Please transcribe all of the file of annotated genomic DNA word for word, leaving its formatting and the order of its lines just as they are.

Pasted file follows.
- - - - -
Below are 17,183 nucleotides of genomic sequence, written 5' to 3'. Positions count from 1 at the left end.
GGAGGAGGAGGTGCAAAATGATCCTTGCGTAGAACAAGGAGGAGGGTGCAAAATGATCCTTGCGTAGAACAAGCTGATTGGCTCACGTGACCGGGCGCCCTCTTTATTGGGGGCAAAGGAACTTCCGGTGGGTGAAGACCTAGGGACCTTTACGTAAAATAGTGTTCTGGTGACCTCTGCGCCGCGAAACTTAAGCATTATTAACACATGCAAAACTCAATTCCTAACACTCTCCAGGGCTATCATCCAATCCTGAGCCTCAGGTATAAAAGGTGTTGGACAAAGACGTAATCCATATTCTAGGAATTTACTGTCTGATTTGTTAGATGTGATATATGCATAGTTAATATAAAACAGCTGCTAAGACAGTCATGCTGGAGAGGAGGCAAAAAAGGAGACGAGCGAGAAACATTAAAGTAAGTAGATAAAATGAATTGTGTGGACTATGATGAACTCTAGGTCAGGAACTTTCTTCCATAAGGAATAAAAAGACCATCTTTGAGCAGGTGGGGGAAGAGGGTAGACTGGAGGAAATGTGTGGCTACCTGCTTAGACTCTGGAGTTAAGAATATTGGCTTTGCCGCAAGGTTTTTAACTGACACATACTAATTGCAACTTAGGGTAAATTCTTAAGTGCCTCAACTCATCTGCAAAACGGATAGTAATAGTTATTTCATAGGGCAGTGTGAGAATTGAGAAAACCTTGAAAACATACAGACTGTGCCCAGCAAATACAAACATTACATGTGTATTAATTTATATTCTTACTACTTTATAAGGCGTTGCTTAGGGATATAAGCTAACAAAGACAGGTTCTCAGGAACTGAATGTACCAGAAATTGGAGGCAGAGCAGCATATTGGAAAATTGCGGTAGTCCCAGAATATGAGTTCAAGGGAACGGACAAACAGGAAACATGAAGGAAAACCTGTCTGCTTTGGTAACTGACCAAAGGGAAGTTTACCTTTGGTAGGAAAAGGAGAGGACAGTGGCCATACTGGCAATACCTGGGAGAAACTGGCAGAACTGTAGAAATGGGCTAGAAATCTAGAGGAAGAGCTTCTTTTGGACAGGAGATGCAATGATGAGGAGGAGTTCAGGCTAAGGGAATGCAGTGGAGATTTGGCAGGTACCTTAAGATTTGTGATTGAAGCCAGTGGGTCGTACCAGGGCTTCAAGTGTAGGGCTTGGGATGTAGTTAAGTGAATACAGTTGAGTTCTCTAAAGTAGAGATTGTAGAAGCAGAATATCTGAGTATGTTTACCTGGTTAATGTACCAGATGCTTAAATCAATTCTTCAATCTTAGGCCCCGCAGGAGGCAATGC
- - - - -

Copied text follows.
Below are 17,183 nucleotides of genomic sequence, written 5' to 3'. Positions count from 1 at the left end.
GGAGGAGGAGGTGCAAAATGATCCTTGCGTAGAACAAGGAGGAGGGTGCAAAATGATCCTTGCGTAGAACAAGCTGATTGGCTCACGTGACCGGGCGCCCTCTTTATTGGGGGCAAAGGAACTTCCGGTGGGTGAAGACCTAGGGACCTTTACGTAAAATAGTGTTCTGGTGACCTCTGCGCCGCGAAACTTAAGCATTATTAACACATGCAAAACTCAATTCCTAACACTCTCCAGGGCTATCATCCAATCCTGAGCCTCAGGTATAAAAGGTGTTGGACAAAGACGTAATCCATATTCTAGGAATTTACTGTCTGATTTGTTAGATGTGATATATGCATAGTTAATATAAAACAGCTGCTAAGACAGTCATGCTGGAGAGGAGGCAAAAAAGGAGACGAGCGAGAAACATTAAAGTAAGTAGATAAAATGAATTGTGTGGACTATGATGAACTCTAGGTCAGGAACTTTCTTCCATAAGGAATAAAAAGACCATCTTTGAGCAGGTGGGGGAAGAGGGTAGACTGGAGGAAATGTGTGGCTACCTGCTTAGACTCTGGAGTTAAGAATATTGGCTTTGCCGCAAGGTTTTTAACTGACACATACTAATTGCAACTTAGGGTAAATTCTTAAGTGCCTCAACTCATCTGCAAAACGGATAGTAATAGTTATTTCATAGGGCAGTGTGAGAATTGAGAAAACCTTGAAAACATACAGACTGTGCCCAGCAAATACAAACATTACATGTGTATTAATTTATATTCTTACTACTTTATAAGGCGTTGCTTAGGGATATAAGCTAACAAAGACAGGTTCTCAGGAACTGAATGTACCAGAAATTGGAGGCAGAGCAGCATATTGGAAAATTGCGGTAGTCCCAGAATATGAGTTCAAGGGAACGGACAAACAGGAAACATGAAGGAAAACCTGTCTGCTTTGGTAACTGACCAAAGGGAAGTTTACCTTTGGTAGGAAAAGGAGAGGACAGTGGCCATACTGGCAATACCTGGGAGAAACTGGCAGAACTGTAGAAATGGGCTAGAAATCTAGAGGAAGAGCTTCTTTTGGACAGGAGATGCAATGATGAGGAGGAGTTCAGGCTAAGGGAATGCAGTGGAGATTTGGCAGGTACCTTAAGATTTGTGATTGAAGCCAGTGGGTCGTACCAGGGCTTCAAGTGTAGGGCTTGGGATGTAGTTAAGTGAATACAGTTGAGTTCTCTAAAGTAGAGATTGTAGAAGCAGAATATCTGAGTATGTTTACCTGGTTAATGTACCAGATGCTTAAATCAATTCTTCAATCTTAGGCCCCGCAGGAGGCAATGC